Sophronia Carr pinIt’s the time of year for giving gifts to the ones that we love.  In honor of this special time of year, I would like to share another interesting artifact that I found while processing the Carr/Botsford/Brewster Family Collection for the Yellow Springs Historical Society. While I was preparing some of the clothing from the collection for storage, I began pulling some old tissue paper out of the box to ensure that all of the artifacts had been removed, before discarding the box.  In the middle of the tissue paper was a small octagonal piece of jewelry.  On the front, the initials S.C. are engraved.  Since many of the artifacts in this collection originated with the Carr family I am guessing that the initials stand for Sophronia Carr.   I turned the piece of jewelry over and could see that the mechanism remains showing that it had once been used as a pin….but when you look at the image on the back, it is a quarter dollar.

I was looking at a piece of jewelry that had once, clearly, been a coin that was once in circulation here in the United States.  I began my research by trying to determine a date when this quarter dollar might have been in circulation.  The coin was a silver, quarter dollar with an eagle, shield, and arrows on the back side.  It did not take very long to find out that this was the back side of a silver, Seated Liberty Quarter Dollar which were in circulation from 1838 to 1891.  Of course, if the face of the coin were still intact, it would be very easy to date it, however, the face of the coin has been altered, so  I have to rely on the back of the coin to try to come up with a date.Seated Liberty Quarter Dollar_back of pin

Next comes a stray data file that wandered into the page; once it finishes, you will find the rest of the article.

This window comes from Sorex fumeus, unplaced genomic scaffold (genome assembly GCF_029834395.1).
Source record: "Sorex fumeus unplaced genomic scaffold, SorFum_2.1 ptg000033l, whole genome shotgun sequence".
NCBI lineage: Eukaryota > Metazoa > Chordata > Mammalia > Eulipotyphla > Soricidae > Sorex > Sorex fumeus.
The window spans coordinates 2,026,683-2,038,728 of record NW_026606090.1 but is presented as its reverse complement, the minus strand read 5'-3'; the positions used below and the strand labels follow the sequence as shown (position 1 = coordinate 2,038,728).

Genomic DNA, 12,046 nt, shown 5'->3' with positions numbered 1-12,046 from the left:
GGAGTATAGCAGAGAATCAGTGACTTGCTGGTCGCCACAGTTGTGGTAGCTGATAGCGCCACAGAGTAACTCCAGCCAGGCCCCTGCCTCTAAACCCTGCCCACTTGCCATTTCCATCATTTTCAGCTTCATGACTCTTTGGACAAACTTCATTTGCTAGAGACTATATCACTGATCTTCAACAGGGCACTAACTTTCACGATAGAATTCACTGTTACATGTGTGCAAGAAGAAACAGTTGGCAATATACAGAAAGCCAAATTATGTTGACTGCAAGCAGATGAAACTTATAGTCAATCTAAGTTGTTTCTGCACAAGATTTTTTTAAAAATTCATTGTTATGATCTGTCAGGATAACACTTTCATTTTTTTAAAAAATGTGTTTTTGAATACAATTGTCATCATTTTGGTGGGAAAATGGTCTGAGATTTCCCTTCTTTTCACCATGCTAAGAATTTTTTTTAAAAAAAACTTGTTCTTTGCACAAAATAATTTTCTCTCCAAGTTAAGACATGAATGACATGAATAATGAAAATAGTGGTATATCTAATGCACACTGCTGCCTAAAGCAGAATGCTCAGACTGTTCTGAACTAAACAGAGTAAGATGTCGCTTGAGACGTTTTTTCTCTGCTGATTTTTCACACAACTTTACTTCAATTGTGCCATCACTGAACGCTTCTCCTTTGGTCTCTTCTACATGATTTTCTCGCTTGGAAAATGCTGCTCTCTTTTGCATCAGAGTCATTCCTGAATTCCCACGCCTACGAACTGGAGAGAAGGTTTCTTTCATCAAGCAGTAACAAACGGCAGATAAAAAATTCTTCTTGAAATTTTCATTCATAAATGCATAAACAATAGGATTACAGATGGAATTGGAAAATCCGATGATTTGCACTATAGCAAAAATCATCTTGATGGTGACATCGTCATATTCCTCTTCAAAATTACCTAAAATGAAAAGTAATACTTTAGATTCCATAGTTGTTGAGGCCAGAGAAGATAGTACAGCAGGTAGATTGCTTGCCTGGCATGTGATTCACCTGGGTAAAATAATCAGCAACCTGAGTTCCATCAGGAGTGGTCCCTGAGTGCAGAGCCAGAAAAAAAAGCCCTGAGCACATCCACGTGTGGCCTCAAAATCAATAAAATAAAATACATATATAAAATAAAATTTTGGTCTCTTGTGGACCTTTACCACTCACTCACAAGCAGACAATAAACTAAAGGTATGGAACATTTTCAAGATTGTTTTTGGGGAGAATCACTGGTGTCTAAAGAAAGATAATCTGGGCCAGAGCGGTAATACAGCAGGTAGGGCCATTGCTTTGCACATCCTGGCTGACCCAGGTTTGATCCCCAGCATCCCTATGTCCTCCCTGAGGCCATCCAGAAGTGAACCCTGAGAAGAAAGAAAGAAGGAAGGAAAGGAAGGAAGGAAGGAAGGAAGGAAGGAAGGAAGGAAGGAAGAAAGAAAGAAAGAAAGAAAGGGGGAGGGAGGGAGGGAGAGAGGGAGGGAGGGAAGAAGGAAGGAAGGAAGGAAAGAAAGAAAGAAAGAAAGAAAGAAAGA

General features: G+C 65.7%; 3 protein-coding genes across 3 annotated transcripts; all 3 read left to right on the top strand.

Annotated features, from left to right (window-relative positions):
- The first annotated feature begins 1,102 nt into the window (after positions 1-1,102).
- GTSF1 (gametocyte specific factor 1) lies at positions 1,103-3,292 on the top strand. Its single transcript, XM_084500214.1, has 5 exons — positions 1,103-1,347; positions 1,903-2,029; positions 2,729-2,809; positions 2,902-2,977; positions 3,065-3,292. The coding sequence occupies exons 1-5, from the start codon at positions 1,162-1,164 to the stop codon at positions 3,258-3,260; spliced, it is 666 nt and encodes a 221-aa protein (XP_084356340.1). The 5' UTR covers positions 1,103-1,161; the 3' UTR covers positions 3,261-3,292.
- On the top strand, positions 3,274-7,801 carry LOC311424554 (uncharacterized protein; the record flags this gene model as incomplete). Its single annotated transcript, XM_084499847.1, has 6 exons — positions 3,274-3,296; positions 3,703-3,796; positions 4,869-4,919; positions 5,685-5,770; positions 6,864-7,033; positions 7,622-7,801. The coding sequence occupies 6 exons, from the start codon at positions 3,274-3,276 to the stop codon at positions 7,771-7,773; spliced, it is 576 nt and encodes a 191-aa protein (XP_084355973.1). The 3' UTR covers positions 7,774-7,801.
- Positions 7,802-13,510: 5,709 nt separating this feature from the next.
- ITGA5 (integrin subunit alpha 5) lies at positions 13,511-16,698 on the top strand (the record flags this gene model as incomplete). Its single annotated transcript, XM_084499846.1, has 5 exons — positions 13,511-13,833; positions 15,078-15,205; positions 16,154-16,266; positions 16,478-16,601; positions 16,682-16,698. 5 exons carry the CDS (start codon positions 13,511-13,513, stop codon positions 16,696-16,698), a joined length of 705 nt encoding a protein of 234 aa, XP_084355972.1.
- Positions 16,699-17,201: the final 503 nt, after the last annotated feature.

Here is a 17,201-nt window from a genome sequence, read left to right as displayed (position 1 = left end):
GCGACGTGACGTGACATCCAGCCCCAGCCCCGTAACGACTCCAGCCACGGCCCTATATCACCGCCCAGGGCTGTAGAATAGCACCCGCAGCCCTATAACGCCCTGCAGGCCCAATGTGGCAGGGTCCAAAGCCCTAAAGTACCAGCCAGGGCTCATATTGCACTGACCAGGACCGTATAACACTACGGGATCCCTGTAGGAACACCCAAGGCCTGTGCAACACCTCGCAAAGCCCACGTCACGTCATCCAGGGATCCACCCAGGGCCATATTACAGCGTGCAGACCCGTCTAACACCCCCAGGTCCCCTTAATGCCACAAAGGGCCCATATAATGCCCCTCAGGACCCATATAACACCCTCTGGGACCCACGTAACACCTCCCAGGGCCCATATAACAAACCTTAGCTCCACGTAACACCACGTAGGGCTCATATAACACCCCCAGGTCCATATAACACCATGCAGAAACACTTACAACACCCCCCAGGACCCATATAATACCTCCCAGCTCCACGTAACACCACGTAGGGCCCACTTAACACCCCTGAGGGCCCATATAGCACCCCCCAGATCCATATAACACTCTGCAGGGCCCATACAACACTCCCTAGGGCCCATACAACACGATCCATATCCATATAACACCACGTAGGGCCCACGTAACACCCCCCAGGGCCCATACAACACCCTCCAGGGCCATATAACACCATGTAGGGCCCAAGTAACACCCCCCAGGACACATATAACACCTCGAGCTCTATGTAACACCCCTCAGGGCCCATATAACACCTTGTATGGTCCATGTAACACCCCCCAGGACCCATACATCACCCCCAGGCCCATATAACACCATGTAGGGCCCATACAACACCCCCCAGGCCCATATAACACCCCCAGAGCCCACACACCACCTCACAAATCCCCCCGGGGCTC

According to some of the coin collector’s resources that I found, the artwork on the back side of this coin varied over time.  Some of the designs included rays (as in sun rays), behind the eagle along with the eagle grasping arrowheads.  Other designs included the motto, in ‘God We Trust’.  This particular coin did not have the rays or the motto and therefore appears to date anywhere from 1838 to 1865.  The lack of mint mark on the back of the coin indicates that it was minted in Philadelphia.

Another piece of history that I discovered in regards to silver coins what that in 1853, Congress passed the Mint Act of 1853 which reduced the amount of sliver in coins by almost seven percent. Up until this time the value of the melted silver was worth more than the face value of the coin which eventually caused a coin shortage (from people melting their coins to take advantage of the increased value).  This shortage was remedied by the passage of the Mint Act.  By 1854, a million dollars worth of coins were being stored in the vaults of the Mint waiting to be purchased.  What Congress had not anticipated was that there was now an oversupply of coins.  Retail stores and even banks began to refuse to accept silver coins. My initial thought about the piece was that since the coin became worthless around 1854, perhaps that is why it had been turned into a piece of lovely jewelry.

I was not really satisfied with my theory on why this coin had been converted to a piece of jewelry, so I continued my research.  Then I found it!  When I Googled, “silver Seated Quarter Dollar Pin”, up popped an Ebay listing for a silver Seated Quarter Dollar Love Token. The image on Ebay looked very similar to the pin that I had in front of me.   Exactly what was a love token?  (I have to add here that once I found out this was a “love token”, the 1959 song “Love Potion No. 9” began playing over and over in my head!  Of course the words have been changed to “love token number nine!)  Knowing that there was such an artifact as a love token led me to the Love Token Society’s webpage.  This is when I knew I had figured out what I was looking at!

According to the Love Token Society, love tokens, just as the name implies were a token of love given to another person.  In order for an item to qualify as a love token, the item must be engraved by hand on an actual circulating coin.  These coins were engraved on one side and usually turned into some type of jewelry (pin, bracelet, necklace).  The peak of the love token phase occurred around the Civil War here in the United States.  Interestingly enough, most U.S. love tokens were engraved on the Liberty Seated dime. The Liberty Seated quarter was popular among the wealthier gift givers.  Did William Carr engrave this love token for his wife Sophronia?  I love that a simple coin was turned into a token of love and is still here to share that love story about one hundred and fifty years later!

 

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